set up on the edges of one or the other of these. East of this is a
"transitional area," where a rough road passes the camp
and connects to an unofficial four-wheel drive road. And farthest
east is Stargazer Rock itself, which is a big, flat section of
granite, covering several hundred square feet, with a few dirt
sections in between parts of it.
The entire area, and in
fact, much of the country around it consists of exfoliating
granite slabs (I wrote about this process here
in 2006). The pieces of granite may range from a
few inches across to many feet, and the small ones are excellent
for building fire rings. In fact, there is one
fireplace near the creek where the builders laid down a floor of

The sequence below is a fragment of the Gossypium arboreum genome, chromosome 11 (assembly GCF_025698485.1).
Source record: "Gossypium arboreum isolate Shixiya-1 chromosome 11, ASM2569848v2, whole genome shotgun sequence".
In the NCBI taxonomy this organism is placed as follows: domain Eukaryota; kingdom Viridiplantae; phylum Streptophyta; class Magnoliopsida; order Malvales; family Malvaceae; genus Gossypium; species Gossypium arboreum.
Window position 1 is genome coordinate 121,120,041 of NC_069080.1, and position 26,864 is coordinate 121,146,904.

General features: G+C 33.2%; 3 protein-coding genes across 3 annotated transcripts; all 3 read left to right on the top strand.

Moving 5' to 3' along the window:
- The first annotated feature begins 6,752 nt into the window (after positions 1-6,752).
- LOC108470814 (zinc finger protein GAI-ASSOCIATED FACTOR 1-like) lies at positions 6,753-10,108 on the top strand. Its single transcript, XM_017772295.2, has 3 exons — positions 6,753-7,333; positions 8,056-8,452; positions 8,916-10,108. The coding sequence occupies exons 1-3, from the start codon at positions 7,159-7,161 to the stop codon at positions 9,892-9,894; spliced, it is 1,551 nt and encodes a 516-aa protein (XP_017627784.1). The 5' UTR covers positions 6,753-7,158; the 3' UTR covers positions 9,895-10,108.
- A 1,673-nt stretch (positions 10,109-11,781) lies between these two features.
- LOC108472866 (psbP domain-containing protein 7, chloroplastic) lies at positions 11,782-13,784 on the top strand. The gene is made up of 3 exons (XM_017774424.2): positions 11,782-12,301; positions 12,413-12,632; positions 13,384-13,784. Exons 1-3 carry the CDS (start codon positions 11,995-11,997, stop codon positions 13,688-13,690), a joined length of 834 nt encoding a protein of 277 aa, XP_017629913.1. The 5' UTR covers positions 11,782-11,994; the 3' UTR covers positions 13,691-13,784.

granite slabs, then built the fire ring on top of that, and built
another second level "hearth" below the first.
Thanks to the action of
freezing and expansion, as well as other forces, some of the larger
slabs have broken into sections, but you can still see where they
fit together like the pieces
of a jigsaw puzzle. I saw one
broken section that was relatively recent, as evidenced by the
fact that the rock faces were still very rough, while most pieces
that obviously "fit together" are more weathered.
Although there are many
similar rock features throughout the Sierra, I don't know of any
place where broken exfoliated granite covers such a widespread area,
and I always enjoy just
wandering around the countryside there.
So, the Stargazer Rock
campout continues to evolve...even though Teri recently got a
four-wheel drive truck, we didn't do any four-wheeling. Not everyone
who was invited was able to come, and those who did arrived in
shifts. But at least we were able to do the entire campout at the
--Dick Estel, August 2009